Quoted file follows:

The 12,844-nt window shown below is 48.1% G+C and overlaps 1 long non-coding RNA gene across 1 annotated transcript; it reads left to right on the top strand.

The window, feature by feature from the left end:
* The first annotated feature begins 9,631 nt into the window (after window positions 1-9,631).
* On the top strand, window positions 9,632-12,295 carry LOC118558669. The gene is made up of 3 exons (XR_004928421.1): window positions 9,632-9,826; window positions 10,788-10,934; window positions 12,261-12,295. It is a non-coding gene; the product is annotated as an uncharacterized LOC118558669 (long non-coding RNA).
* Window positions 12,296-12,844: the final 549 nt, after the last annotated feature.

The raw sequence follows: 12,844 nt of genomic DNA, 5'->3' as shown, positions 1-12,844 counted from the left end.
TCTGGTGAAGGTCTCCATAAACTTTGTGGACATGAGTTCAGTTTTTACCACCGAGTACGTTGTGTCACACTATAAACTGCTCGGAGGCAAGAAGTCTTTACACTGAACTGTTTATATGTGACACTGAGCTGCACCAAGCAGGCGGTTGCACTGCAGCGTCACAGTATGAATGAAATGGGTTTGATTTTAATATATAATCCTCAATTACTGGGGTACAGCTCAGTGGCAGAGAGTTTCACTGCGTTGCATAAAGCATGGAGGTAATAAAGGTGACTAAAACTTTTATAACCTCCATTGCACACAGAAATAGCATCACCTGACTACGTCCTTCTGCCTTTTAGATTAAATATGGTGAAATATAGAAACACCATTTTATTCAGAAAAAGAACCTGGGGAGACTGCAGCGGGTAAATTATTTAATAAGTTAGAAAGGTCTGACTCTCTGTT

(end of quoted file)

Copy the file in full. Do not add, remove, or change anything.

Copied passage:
The 12,844-nt window shown below is 48.1% G+C and overlaps 1 long non-coding RNA gene across 1 annotated transcript; it reads left to right on the top strand.

The window, feature by feature from the left end:
* The first annotated feature begins 9,631 nt into the window (after window positions 1-9,631).
* On the top strand, window positions 9,632-12,295 carry LOC118558669. The gene is made up of 3 exons (XR_004928421.1): window positions 9,632-9,826; window positions 10,788-10,934; window positions 12,261-12,295. It is a non-coding gene; the product is annotated as an uncharacterized LOC118558669 (long non-coding RNA).
* Window positions 12,296-12,844: the final 549 nt, after the last annotated feature.

The raw sequence follows: 12,844 nt of genomic DNA, 5'->3' as shown, positions 1-12,844 counted from the left end.
TCTGGTGAAGGTCTCCATAAACTTTGTGGACATGAGTTCAGTTTTTACCACCGAGTACGTTGTGTCACACTATAAACTGCTCGGAGGCAAGAAGTCTTTACACTGAACTGTTTATATGTGACACTGAGCTGCACCAAGCAGGCGGTTGCACTGCAGCGTCACAGTATGAATGAAATGGGTTTGATTTTAATATATAATCCTCAATTACTGGGGTACAGCTCAGTGGCAGAGAGTTTCACTGCGTTGCATAAAGCATGGAGGTAATAAAGGTGACTAAAACTTTTATAACCTCCATTGCACACAGAAATAGCATCACCTGACTACGTCCTTCTGCCTTTTAGATTAAATATGGTGAAATATAGAAACACCATTTTATTCAGAAAAAGAACCTGGGGAGACTGCAGCGGGTAAATTATTTAATAAGTTAGAAAGGTCTGACTCTCTGTT